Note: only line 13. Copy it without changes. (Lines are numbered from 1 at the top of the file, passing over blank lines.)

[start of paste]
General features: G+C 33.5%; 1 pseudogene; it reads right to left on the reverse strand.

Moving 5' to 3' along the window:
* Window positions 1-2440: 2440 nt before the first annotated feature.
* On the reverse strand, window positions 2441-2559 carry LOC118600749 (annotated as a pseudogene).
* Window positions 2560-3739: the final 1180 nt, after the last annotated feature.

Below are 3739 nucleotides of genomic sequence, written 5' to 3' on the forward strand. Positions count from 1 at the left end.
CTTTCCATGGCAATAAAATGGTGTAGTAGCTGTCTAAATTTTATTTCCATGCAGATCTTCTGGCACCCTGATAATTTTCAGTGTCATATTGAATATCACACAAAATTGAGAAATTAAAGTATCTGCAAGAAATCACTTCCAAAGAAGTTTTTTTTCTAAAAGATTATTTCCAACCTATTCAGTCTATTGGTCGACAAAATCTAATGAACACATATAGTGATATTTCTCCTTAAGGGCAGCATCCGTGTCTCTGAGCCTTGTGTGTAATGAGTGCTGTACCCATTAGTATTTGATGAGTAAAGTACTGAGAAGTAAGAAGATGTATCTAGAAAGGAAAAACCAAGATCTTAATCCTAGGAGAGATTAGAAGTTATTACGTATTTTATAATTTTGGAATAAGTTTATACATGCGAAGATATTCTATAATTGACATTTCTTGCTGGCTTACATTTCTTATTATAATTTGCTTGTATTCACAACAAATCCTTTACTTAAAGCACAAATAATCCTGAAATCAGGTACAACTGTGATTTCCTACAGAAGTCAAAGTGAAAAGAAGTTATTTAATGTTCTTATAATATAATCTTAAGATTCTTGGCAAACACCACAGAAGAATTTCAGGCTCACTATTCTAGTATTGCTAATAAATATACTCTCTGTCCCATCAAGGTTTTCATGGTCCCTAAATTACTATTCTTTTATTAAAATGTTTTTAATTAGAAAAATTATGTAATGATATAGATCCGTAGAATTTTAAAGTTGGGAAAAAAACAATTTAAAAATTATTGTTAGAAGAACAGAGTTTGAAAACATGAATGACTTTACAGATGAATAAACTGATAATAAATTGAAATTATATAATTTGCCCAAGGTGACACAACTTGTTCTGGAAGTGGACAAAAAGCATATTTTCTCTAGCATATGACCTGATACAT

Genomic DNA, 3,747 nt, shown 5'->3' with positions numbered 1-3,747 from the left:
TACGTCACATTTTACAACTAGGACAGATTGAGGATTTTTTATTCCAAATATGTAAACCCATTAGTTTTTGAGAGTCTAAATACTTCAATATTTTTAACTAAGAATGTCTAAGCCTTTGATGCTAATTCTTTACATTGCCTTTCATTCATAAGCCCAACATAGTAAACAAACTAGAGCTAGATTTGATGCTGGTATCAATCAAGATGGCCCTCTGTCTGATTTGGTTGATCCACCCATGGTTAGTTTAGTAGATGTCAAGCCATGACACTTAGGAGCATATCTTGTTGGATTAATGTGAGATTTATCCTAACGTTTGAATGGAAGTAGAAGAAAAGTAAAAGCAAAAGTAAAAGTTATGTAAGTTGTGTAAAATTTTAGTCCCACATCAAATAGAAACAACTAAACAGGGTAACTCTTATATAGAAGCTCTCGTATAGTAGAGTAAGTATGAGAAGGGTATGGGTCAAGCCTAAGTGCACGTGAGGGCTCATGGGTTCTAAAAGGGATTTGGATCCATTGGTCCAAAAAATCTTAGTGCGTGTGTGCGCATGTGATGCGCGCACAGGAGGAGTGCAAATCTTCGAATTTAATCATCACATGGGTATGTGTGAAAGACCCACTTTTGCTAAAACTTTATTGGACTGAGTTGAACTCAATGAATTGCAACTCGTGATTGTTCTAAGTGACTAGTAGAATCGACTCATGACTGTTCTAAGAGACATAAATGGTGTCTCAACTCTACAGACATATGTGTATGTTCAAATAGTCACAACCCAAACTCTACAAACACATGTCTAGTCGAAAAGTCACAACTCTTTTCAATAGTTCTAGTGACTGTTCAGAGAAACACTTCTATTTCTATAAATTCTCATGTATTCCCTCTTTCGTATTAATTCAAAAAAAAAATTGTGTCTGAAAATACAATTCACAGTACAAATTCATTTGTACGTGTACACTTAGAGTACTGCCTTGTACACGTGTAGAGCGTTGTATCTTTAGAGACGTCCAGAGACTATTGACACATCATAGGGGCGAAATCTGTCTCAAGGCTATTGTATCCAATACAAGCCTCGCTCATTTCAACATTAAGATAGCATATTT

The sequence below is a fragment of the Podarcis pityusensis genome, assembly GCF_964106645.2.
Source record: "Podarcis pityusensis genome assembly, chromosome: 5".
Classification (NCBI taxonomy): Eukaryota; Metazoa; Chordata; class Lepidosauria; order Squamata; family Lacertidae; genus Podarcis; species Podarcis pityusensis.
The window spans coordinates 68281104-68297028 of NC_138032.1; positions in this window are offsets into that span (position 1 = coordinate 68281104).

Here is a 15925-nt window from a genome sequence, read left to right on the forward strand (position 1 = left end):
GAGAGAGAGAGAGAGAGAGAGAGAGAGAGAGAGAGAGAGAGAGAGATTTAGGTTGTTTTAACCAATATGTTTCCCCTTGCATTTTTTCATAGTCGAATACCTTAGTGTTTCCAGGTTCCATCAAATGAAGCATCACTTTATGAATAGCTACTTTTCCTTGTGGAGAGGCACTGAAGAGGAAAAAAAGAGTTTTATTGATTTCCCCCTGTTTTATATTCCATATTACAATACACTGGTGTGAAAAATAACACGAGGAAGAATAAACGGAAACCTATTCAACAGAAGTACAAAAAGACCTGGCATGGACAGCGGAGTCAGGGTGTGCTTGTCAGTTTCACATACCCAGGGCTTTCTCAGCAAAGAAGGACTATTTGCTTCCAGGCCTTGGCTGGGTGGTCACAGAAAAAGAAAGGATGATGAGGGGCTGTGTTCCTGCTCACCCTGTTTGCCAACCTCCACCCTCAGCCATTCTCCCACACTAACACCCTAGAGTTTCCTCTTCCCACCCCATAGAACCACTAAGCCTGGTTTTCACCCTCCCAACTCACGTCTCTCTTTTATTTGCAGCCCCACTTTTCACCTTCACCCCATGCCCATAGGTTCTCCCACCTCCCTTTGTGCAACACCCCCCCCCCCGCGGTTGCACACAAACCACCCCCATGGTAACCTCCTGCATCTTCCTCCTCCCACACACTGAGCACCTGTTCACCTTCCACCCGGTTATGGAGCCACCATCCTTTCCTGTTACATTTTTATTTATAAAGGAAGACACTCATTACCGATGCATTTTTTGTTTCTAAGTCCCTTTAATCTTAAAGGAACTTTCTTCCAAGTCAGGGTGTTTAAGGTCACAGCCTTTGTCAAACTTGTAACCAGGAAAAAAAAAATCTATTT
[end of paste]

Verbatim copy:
The window spans coordinates 68281104-68297028 of NC_138032.1; positions in this window are offsets into that span (position 1 = coordinate 68281104).